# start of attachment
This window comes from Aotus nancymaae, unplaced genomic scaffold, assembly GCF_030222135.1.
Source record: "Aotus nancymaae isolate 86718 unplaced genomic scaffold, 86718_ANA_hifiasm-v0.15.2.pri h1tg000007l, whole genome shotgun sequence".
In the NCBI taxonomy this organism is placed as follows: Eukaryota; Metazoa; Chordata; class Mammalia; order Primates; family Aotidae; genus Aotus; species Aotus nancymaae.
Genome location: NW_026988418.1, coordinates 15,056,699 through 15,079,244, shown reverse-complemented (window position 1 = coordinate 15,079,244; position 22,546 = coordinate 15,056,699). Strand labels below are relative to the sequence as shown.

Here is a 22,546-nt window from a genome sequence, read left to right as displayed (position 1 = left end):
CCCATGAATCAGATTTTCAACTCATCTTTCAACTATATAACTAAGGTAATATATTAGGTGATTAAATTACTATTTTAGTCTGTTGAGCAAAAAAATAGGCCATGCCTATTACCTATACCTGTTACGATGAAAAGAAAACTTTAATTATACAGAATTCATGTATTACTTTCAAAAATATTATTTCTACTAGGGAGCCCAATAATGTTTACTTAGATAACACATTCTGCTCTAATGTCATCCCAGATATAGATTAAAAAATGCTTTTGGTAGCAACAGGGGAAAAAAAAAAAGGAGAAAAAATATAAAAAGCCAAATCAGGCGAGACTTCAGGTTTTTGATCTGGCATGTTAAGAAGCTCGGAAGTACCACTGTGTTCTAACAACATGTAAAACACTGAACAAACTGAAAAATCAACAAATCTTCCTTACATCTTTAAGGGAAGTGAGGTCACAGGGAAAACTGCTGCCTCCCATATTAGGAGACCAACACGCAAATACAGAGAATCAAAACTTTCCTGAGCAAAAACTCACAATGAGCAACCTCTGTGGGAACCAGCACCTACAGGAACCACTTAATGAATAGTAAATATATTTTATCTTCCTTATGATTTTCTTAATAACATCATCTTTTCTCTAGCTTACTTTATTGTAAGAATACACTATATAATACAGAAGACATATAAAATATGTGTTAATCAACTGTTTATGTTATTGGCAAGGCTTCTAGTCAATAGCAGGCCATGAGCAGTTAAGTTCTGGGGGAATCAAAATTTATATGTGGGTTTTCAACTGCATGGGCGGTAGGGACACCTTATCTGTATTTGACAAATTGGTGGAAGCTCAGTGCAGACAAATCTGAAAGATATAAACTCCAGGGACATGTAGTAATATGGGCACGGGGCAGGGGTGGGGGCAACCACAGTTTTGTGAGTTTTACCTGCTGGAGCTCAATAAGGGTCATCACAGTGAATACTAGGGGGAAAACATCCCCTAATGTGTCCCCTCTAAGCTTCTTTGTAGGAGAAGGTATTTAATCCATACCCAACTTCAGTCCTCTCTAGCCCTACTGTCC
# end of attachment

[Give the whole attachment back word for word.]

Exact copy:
This window comes from Aotus nancymaae, unplaced genomic scaffold, assembly GCF_030222135.1.
Source record: "Aotus nancymaae isolate 86718 unplaced genomic scaffold, 86718_ANA_hifiasm-v0.15.2.pri h1tg000007l, whole genome shotgun sequence".
In the NCBI taxonomy this organism is placed as follows: Eukaryota; Metazoa; Chordata; class Mammalia; order Primates; family Aotidae; genus Aotus; species Aotus nancymaae.
Genome location: NW_026988418.1, coordinates 15,056,699 through 15,079,244, shown reverse-complemented (window position 1 = coordinate 15,079,244; position 22,546 = coordinate 15,056,699). Strand labels below are relative to the sequence as shown.

Here is a 22,546-nt window from a genome sequence, read left to right as displayed (position 1 = left end):
CCCATGAATCAGATTTTCAACTCATCTTTCAACTATATAACTAAGGTAATATATTAGGTGATTAAATTACTATTTTAGTCTGTTGAGCAAAAAAATAGGCCATGCCTATTACCTATACCTGTTACGATGAAAAGAAAACTTTAATTATACAGAATTCATGTATTACTTTCAAAAATATTATTTCTACTAGGGAGCCCAATAATGTTTACTTAGATAACACATTCTGCTCTAATGTCATCCCAGATATAGATTAAAAAATGCTTTTGGTAGCAACAGGGGAAAAAAAAAAAGGAGAAAAAATATAAAAAGCCAAATCAGGCGAGACTTCAGGTTTTTGATCTGGCATGTTAAGAAGCTCGGAAGTACCACTGTGTTCTAACAACATGTAAAACACTGAACAAACTGAAAAATCAACAAATCTTCCTTACATCTTTAAGGGAAGTGAGGTCACAGGGAAAACTGCTGCCTCCCATATTAGGAGACCAACACGCAAATACAGAGAATCAAAACTTTCCTGAGCAAAAACTCACAATGAGCAACCTCTGTGGGAACCAGCACCTACAGGAACCACTTAATGAATAGTAAATATATTTTATCTTCCTTATGATTTTCTTAATAACATCATCTTTTCTCTAGCTTACTTTATTGTAAGAATACACTATATAATACAGAAGACATATAAAATATGTGTTAATCAACTGTTTATGTTATTGGCAAGGCTTCTAGTCAATAGCAGGCCATGAGCAGTTAAGTTCTGGGGGAATCAAAATTTATATGTGGGTTTTCAACTGCATGGGCGGTAGGGACACCTTATCTGTATTTGACAAATTGGTGGAAGCTCAGTGCAGACAAATCTGAAAGATATAAACTCCAGGGACATGTAGTAATATGGGCACGGGGCAGGGGTGGGGGCAACCACAGTTTTGTGAGTTTTACCTGCTGGAGCTCAATAAGGGTCATCACAGTGAATACTAGGGGGAAAACATCCCCTAATGTGTCCCCTCTAAGCTTCTTTGTAGGAGAAGGTATTTAATCCATACCCAACTTCAGTCCTCTCTAGCCCTACTGTCC